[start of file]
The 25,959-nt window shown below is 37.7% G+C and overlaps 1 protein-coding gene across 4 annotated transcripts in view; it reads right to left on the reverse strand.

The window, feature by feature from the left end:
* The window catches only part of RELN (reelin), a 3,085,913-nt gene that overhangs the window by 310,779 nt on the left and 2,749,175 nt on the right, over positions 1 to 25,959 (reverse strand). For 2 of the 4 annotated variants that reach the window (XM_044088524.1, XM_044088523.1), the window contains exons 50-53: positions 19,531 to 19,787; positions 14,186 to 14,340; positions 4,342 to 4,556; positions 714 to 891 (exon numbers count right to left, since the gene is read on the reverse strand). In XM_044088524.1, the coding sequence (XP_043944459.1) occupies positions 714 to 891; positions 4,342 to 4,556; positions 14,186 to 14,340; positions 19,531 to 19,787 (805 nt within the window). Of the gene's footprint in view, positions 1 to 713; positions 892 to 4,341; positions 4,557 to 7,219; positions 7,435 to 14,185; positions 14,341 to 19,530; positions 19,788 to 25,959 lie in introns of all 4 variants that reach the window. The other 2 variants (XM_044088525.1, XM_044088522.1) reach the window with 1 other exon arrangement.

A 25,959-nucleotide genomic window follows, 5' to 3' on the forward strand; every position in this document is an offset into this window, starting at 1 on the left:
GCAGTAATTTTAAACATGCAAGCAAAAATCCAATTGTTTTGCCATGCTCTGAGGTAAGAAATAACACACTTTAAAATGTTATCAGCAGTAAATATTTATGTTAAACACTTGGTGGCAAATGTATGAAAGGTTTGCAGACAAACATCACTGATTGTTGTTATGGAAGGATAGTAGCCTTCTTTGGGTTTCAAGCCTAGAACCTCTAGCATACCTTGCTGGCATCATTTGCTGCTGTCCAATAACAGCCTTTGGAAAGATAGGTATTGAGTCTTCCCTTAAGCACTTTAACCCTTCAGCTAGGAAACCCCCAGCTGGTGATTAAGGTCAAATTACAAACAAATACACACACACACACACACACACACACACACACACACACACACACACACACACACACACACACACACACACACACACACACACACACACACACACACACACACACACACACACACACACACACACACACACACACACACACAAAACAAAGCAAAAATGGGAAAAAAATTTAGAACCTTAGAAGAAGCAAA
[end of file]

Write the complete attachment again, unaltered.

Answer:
The 25,959-nt window shown below is 37.7% G+C and overlaps 1 protein-coding gene across 4 annotated transcripts in view; it reads right to left on the reverse strand.

The window, feature by feature from the left end:
* The window catches only part of RELN (reelin), a 3,085,913-nt gene that overhangs the window by 310,779 nt on the left and 2,749,175 nt on the right, over positions 1 to 25,959 (reverse strand). For 2 of the 4 annotated variants that reach the window (XM_044088524.1, XM_044088523.1), the window contains exons 50-53: positions 19,531 to 19,787; positions 14,186 to 14,340; positions 4,342 to 4,556; positions 714 to 891 (exon numbers count right to left, since the gene is read on the reverse strand). In XM_044088524.1, the coding sequence (XP_043944459.1) occupies positions 714 to 891; positions 4,342 to 4,556; positions 14,186 to 14,340; positions 19,531 to 19,787 (805 nt within the window). Of the gene's footprint in view, positions 1 to 713; positions 892 to 4,341; positions 4,557 to 7,219; positions 7,435 to 14,185; positions 14,341 to 19,530; positions 19,788 to 25,959 lie in introns of all 4 variants that reach the window. The other 2 variants (XM_044088525.1, XM_044088522.1) reach the window with 1 other exon arrangement.

A 25,959-nucleotide genomic window follows, 5' to 3' on the forward strand; every position in this document is an offset into this window, starting at 1 on the left:
GCAGTAATTTTAAACATGCAAGCAAAAATCCAATTGTTTTGCCATGCTCTGAGGTAAGAAATAACACACTTTAAAATGTTATCAGCAGTAAATATTTATGTTAAACACTTGGTGGCAAATGTATGAAAGGTTTGCAGACAAACATCACTGATTGTTGTTATGGAAGGATAGTAGCCTTCTTTGGGTTTCAAGCCTAGAACCTCTAGCATACCTTGCTGGCATCATTTGCTGCTGTCCAATAACAGCCTTTGGAAAGATAGGTATTGAGTCTTCCCTTAAGCACTTTAACCCTTCAGCTAGGAAACCCCCAGCTGGTGATTAAGGTCAAATTACAAACAAATACACACACACACACACACACACACACACACACACACACACACACACACACACACACACACACACACACACACACACACACACACACACACACACACACACACACACACACACACACACACACACACACACACACACACACAAAACAAAGCAAAAATGGGAAAAAAATTTAGAACCTTAGAAGAAGCAAA